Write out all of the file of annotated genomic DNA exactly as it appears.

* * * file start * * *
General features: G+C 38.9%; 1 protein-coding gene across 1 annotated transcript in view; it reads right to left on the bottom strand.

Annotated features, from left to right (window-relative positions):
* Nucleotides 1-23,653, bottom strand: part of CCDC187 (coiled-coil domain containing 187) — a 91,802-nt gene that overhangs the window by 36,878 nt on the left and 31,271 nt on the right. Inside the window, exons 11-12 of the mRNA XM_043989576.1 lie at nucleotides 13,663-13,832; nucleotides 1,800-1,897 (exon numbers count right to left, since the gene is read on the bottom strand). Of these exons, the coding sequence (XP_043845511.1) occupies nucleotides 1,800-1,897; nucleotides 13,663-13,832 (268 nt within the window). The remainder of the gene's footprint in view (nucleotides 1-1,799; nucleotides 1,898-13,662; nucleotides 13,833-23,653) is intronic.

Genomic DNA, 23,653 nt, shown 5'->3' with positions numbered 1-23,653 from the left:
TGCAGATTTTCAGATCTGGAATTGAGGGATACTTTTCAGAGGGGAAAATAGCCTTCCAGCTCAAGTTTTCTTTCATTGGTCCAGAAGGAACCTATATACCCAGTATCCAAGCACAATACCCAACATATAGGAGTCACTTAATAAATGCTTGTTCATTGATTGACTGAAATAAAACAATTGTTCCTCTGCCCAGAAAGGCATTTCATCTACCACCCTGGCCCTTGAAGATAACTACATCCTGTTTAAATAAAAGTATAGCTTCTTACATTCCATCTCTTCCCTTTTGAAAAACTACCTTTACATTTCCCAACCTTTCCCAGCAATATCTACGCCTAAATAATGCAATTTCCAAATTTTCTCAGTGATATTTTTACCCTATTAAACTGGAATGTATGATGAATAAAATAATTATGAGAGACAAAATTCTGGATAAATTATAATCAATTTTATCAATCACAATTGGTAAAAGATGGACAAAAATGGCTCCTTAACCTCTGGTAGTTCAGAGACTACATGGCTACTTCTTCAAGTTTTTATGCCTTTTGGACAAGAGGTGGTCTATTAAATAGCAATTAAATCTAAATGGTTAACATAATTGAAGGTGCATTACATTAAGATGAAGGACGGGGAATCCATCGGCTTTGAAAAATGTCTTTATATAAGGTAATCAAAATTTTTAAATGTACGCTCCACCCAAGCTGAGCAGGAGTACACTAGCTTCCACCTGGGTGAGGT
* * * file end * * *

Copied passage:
General features: G+C 38.9%; 1 protein-coding gene across 1 annotated transcript in view; it reads right to left on the bottom strand.

Annotated features, from left to right (window-relative positions):
* Nucleotides 1-23,653, bottom strand: part of CCDC187 (coiled-coil domain containing 187) — a 91,802-nt gene that overhangs the window by 36,878 nt on the left and 31,271 nt on the right. Inside the window, exons 11-12 of the mRNA XM_043989576.1 lie at nucleotides 13,663-13,832; nucleotides 1,800-1,897 (exon numbers count right to left, since the gene is read on the bottom strand). Of these exons, the coding sequence (XP_043845511.1) occupies nucleotides 1,800-1,897; nucleotides 13,663-13,832 (268 nt within the window). The remainder of the gene's footprint in view (nucleotides 1-1,799; nucleotides 1,898-13,662; nucleotides 13,833-23,653) is intronic.

Genomic DNA, 23,653 nt, shown 5'->3' with positions numbered 1-23,653 from the left:
TGCAGATTTTCAGATCTGGAATTGAGGGATACTTTTCAGAGGGGAAAATAGCCTTCCAGCTCAAGTTTTCTTTCATTGGTCCAGAAGGAACCTATATACCCAGTATCCAAGCACAATACCCAACATATAGGAGTCACTTAATAAATGCTTGTTCATTGATTGACTGAAATAAAACAATTGTTCCTCTGCCCAGAAAGGCATTTCATCTACCACCCTGGCCCTTGAAGATAACTACATCCTGTTTAAATAAAAGTATAGCTTCTTACATTCCATCTCTTCCCTTTTGAAAAACTACCTTTACATTTCCCAACCTTTCCCAGCAATATCTACGCCTAAATAATGCAATTTCCAAATTTTCTCAGTGATATTTTTACCCTATTAAACTGGAATGTATGATGAATAAAATAATTATGAGAGACAAAATTCTGGATAAATTATAATCAATTTTATCAATCACAATTGGTAAAAGATGGACAAAAATGGCTCCTTAACCTCTGGTAGTTCAGAGACTACATGGCTACTTCTTCAAGTTTTTATGCCTTTTGGACAAGAGGTGGTCTATTAAATAGCAATTAAATCTAAATGGTTAACATAATTGAAGGTGCATTACATTAAGATGAAGGACGGGGAATCCATCGGCTTTGAAAAATGTCTTTATATAAGGTAATCAAAATTTTTAAATGTACGCTCCACCCAAGCTGAGCAGGAGTACACTAGCTTCCACCTGGGTGAGGT